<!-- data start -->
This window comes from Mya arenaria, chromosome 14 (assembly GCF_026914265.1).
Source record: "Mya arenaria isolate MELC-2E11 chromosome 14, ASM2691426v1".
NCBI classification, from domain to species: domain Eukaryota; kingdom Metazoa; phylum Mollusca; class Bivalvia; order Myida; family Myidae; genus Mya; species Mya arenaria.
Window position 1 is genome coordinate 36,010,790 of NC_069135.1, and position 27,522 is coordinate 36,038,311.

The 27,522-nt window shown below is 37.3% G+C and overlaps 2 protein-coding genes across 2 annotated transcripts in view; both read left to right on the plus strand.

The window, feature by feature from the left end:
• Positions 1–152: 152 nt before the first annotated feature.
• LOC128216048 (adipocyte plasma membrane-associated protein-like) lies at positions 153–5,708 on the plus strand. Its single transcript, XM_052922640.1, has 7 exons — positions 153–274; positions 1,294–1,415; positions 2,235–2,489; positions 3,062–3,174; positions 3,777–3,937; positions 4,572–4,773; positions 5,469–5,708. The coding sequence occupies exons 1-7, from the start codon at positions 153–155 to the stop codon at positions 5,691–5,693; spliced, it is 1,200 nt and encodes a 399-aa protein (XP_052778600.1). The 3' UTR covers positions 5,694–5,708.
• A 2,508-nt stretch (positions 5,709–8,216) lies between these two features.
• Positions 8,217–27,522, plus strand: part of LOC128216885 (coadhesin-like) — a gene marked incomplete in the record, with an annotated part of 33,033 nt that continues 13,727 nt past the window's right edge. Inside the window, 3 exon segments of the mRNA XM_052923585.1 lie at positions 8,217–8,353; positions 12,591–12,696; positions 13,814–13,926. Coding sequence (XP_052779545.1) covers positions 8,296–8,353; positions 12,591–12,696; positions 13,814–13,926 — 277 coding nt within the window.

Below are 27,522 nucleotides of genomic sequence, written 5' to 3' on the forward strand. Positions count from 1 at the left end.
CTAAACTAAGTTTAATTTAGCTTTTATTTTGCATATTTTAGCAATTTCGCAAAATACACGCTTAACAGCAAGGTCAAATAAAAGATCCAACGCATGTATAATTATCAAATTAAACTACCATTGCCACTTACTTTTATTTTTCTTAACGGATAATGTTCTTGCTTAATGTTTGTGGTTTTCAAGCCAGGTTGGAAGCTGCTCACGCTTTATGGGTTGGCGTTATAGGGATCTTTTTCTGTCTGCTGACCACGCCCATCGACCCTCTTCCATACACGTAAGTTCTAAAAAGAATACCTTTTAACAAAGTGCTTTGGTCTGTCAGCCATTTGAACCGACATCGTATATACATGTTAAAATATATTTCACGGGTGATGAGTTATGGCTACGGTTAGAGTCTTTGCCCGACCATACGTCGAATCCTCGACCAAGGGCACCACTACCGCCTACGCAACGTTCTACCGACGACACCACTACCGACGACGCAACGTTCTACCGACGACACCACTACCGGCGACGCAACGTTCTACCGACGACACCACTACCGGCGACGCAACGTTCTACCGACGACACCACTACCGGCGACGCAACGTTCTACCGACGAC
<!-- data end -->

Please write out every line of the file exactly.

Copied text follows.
This window comes from Mya arenaria, chromosome 14 (assembly GCF_026914265.1).
Source record: "Mya arenaria isolate MELC-2E11 chromosome 14, ASM2691426v1".
NCBI classification, from domain to species: domain Eukaryota; kingdom Metazoa; phylum Mollusca; class Bivalvia; order Myida; family Myidae; genus Mya; species Mya arenaria.
Window position 1 is genome coordinate 36,010,790 of NC_069135.1, and position 27,522 is coordinate 36,038,311.

The 27,522-nt window shown below is 37.3% G+C and overlaps 2 protein-coding genes across 2 annotated transcripts in view; both read left to right on the plus strand.

The window, feature by feature from the left end:
• Positions 1–152: 152 nt before the first annotated feature.
• LOC128216048 (adipocyte plasma membrane-associated protein-like) lies at positions 153–5,708 on the plus strand. Its single transcript, XM_052922640.1, has 7 exons — positions 153–274; positions 1,294–1,415; positions 2,235–2,489; positions 3,062–3,174; positions 3,777–3,937; positions 4,572–4,773; positions 5,469–5,708. The coding sequence occupies exons 1-7, from the start codon at positions 153–155 to the stop codon at positions 5,691–5,693; spliced, it is 1,200 nt and encodes a 399-aa protein (XP_052778600.1). The 3' UTR covers positions 5,694–5,708.
• A 2,508-nt stretch (positions 5,709–8,216) lies between these two features.
• Positions 8,217–27,522, plus strand: part of LOC128216885 (coadhesin-like) — a gene marked incomplete in the record, with an annotated part of 33,033 nt that continues 13,727 nt past the window's right edge. Inside the window, 3 exon segments of the mRNA XM_052923585.1 lie at positions 8,217–8,353; positions 12,591–12,696; positions 13,814–13,926. Coding sequence (XP_052779545.1) covers positions 8,296–8,353; positions 12,591–12,696; positions 13,814–13,926 — 277 coding nt within the window.

Below are 27,522 nucleotides of genomic sequence, written 5' to 3' on the forward strand. Positions count from 1 at the left end.
CTAAACTAAGTTTAATTTAGCTTTTATTTTGCATATTTTAGCAATTTCGCAAAATACACGCTTAACAGCAAGGTCAAATAAAAGATCCAACGCATGTATAATTATCAAATTAAACTACCATTGCCACTTACTTTTATTTTTCTTAACGGATAATGTTCTTGCTTAATGTTTGTGGTTTTCAAGCCAGGTTGGAAGCTGCTCACGCTTTATGGGTTGGCGTTATAGGGATCTTTTTCTGTCTGCTGACCACGCCCATCGACCCTCTTCCATACACGTAAGTTCTAAAAAGAATACCTTTTAACAAAGTGCTTTGGTCTGTCAGCCATTTGAACCGACATCGTATATACATGTTAAAATATATTTCACGGGTGATGAGTTATGGCTACGGTTAGAGTCTTTGCCCGACCATACGTCGAATCCTCGACCAAGGGCACCACTACCGCCTACGCAACGTTCTACCGACGACACCACTACCGACGACGCAACGTTCTACCGACGACACCACTACCGGCGACGCAACGTTCTACCGACGACACCACTACCGGCGACGCAACGTTCTACCGACGACACCACTACCGGCGACGCAACGTTCTACCGACGAC